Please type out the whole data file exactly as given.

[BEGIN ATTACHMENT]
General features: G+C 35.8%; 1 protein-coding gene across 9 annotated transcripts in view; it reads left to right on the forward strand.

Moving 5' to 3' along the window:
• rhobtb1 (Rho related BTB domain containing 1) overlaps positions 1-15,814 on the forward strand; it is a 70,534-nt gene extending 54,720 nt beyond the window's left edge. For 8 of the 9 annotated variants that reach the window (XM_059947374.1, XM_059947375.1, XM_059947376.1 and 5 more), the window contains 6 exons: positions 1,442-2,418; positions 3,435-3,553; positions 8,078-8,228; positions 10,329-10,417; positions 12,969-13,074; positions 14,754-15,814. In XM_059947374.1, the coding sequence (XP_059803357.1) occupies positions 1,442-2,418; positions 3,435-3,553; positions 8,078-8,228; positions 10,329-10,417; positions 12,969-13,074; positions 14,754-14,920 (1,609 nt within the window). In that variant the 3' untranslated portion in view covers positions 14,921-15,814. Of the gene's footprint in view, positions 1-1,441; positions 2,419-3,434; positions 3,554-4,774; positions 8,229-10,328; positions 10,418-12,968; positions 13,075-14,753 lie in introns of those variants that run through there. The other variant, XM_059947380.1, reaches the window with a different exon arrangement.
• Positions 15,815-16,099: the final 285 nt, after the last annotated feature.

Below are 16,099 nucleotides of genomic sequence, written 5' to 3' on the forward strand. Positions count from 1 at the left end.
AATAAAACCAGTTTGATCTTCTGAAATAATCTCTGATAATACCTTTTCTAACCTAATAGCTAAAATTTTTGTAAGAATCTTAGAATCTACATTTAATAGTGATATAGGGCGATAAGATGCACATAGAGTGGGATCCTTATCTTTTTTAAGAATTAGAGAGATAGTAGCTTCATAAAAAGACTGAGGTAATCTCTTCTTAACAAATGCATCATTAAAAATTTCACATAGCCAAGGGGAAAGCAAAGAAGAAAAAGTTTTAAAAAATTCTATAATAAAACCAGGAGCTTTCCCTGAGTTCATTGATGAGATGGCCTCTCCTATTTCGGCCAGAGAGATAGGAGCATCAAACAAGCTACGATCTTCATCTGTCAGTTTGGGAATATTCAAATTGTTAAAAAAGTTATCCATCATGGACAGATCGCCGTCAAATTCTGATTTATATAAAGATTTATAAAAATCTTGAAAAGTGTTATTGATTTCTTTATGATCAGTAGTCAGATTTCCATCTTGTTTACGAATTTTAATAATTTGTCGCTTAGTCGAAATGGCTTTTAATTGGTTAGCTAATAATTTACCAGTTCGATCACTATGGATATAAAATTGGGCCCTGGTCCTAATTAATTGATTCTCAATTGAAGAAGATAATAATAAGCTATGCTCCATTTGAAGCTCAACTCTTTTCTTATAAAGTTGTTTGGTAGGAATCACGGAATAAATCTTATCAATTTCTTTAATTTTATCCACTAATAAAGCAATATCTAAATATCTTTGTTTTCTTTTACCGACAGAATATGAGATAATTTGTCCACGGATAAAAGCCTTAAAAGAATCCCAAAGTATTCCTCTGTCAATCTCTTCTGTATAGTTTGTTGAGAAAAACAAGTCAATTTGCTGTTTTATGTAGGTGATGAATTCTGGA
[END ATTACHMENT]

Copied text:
General features: G+C 35.8%; 1 protein-coding gene across 9 annotated transcripts in view; it reads left to right on the forward strand.

Moving 5' to 3' along the window:
• rhobtb1 (Rho related BTB domain containing 1) overlaps positions 1-15,814 on the forward strand; it is a 70,534-nt gene extending 54,720 nt beyond the window's left edge. For 8 of the 9 annotated variants that reach the window (XM_059947374.1, XM_059947375.1, XM_059947376.1 and 5 more), the window contains 6 exons: positions 1,442-2,418; positions 3,435-3,553; positions 8,078-8,228; positions 10,329-10,417; positions 12,969-13,074; positions 14,754-15,814. In XM_059947374.1, the coding sequence (XP_059803357.1) occupies positions 1,442-2,418; positions 3,435-3,553; positions 8,078-8,228; positions 10,329-10,417; positions 12,969-13,074; positions 14,754-14,920 (1,609 nt within the window). In that variant the 3' untranslated portion in view covers positions 14,921-15,814. Of the gene's footprint in view, positions 1-1,441; positions 2,419-3,434; positions 3,554-4,774; positions 8,229-10,328; positions 10,418-12,968; positions 13,075-14,753 lie in introns of those variants that run through there. The other variant, XM_059947380.1, reaches the window with a different exon arrangement.
• Positions 15,815-16,099: the final 285 nt, after the last annotated feature.

Below are 16,099 nucleotides of genomic sequence, written 5' to 3' on the forward strand. Positions count from 1 at the left end.
AATAAAACCAGTTTGATCTTCTGAAATAATCTCTGATAATACCTTTTCTAACCTAATAGCTAAAATTTTTGTAAGAATCTTAGAATCTACATTTAATAGTGATATAGGGCGATAAGATGCACATAGAGTGGGATCCTTATCTTTTTTAAGAATTAGAGAGATAGTAGCTTCATAAAAAGACTGAGGTAATCTCTTCTTAACAAATGCATCATTAAAAATTTCACATAGCCAAGGGGAAAGCAAAGAAGAAAAAGTTTTAAAAAATTCTATAATAAAACCAGGAGCTTTCCCTGAGTTCATTGATGAGATGGCCTCTCCTATTTCGGCCAGAGAGATAGGAGCATCAAACAAGCTACGATCTTCATCTGTCAGTTTGGGAATATTCAAATTGTTAAAAAAGTTATCCATCATGGACAGATCGCCGTCAAATTCTGATTTATATAAAGATTTATAAAAATCTTGAAAAGTGTTATTGATTTCTTTATGATCAGTAGTCAGATTTCCATCTTGTTTACGAATTTTAATAATTTGTCGCTTAGTCGAAATGGCTTTTAATTGGTTAGCTAATAATTTACCAGTTCGATCACTATGGATATAAAATTGGGCCCTGGTCCTAATTAATTGATTCTCAATTGAAGAAGATAATAATAAGCTATGCTCCATTTGAAGCTCAACTCTTTTCTTATAAAGTTGTTTGGTAGGAATCACGGAATAAATCTTATCAATTTCTTTAATTTTATCCACTAATAAAGCAATATCTAAATATCTTTGTTTTCTTTTACCGACAGAATATGAGATAATTTGTCCACGGATAAAAGCCTTAAAAGAATCCCAAAGTATTCCTCTGTCAATCTCTTCTGTATAGTTTGTTGAGAAAAACAAGTCAATTTGCTGTTTTATGTAGGTGATGAATTCTGGA